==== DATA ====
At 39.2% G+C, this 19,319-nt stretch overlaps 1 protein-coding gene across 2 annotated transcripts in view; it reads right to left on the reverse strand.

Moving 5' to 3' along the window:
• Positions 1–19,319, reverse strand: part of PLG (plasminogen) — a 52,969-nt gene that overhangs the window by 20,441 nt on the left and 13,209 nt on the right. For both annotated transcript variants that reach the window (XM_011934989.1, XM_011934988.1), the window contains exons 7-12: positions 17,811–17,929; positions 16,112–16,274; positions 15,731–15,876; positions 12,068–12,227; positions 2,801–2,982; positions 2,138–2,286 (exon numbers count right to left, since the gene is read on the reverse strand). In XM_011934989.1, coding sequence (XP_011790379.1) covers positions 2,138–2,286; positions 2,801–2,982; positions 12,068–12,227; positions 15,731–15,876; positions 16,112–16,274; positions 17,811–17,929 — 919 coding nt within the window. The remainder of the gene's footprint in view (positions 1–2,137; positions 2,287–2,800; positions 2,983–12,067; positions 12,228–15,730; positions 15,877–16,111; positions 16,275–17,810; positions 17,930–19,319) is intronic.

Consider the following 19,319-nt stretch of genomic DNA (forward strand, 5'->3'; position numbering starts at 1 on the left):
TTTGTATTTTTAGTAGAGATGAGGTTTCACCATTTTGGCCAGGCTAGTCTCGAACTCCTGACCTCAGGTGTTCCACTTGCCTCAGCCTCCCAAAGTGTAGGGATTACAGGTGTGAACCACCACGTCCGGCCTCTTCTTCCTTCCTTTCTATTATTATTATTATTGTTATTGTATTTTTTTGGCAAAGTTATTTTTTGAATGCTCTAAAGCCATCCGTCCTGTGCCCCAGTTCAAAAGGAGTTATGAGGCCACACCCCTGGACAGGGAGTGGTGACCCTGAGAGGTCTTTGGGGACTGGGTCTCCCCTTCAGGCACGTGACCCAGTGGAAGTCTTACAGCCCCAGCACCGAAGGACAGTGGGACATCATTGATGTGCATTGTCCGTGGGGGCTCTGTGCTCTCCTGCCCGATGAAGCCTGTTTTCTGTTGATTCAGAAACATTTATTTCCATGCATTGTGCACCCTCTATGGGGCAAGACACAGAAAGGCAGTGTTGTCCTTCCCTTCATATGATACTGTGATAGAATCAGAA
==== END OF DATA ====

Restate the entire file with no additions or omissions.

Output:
At 39.2% G+C, this 19,319-nt stretch overlaps 1 protein-coding gene across 2 annotated transcripts in view; it reads right to left on the reverse strand.

Moving 5' to 3' along the window:
• Positions 1–19,319, reverse strand: part of PLG (plasminogen) — a 52,969-nt gene that overhangs the window by 20,441 nt on the left and 13,209 nt on the right. For both annotated transcript variants that reach the window (XM_011934989.1, XM_011934988.1), the window contains exons 7-12: positions 17,811–17,929; positions 16,112–16,274; positions 15,731–15,876; positions 12,068–12,227; positions 2,801–2,982; positions 2,138–2,286 (exon numbers count right to left, since the gene is read on the reverse strand). In XM_011934989.1, coding sequence (XP_011790379.1) covers positions 2,138–2,286; positions 2,801–2,982; positions 12,068–12,227; positions 15,731–15,876; positions 16,112–16,274; positions 17,811–17,929 — 919 coding nt within the window. The remainder of the gene's footprint in view (positions 1–2,137; positions 2,287–2,800; positions 2,983–12,067; positions 12,228–15,730; positions 15,877–16,111; positions 16,275–17,810; positions 17,930–19,319) is intronic.

Consider the following 19,319-nt stretch of genomic DNA (forward strand, 5'->3'; position numbering starts at 1 on the left):
TTTGTATTTTTAGTAGAGATGAGGTTTCACCATTTTGGCCAGGCTAGTCTCGAACTCCTGACCTCAGGTGTTCCACTTGCCTCAGCCTCCCAAAGTGTAGGGATTACAGGTGTGAACCACCACGTCCGGCCTCTTCTTCCTTCCTTTCTATTATTATTATTATTGTTATTGTATTTTTTTGGCAAAGTTATTTTTTGAATGCTCTAAAGCCATCCGTCCTGTGCCCCAGTTCAAAAGGAGTTATGAGGCCACACCCCTGGACAGGGAGTGGTGACCCTGAGAGGTCTTTGGGGACTGGGTCTCCCCTTCAGGCACGTGACCCAGTGGAAGTCTTACAGCCCCAGCACCGAAGGACAGTGGGACATCATTGATGTGCATTGTCCGTGGGGGCTCTGTGCTCTCCTGCCCGATGAAGCCTGTTTTCTGTTGATTCAGAAACATTTATTTCCATGCATTGTGCACCCTCTATGGGGCAAGACACAGAAAGGCAGTGTTGTCCTTCCCTTCATATGATACTGTGATAGAATCAGAA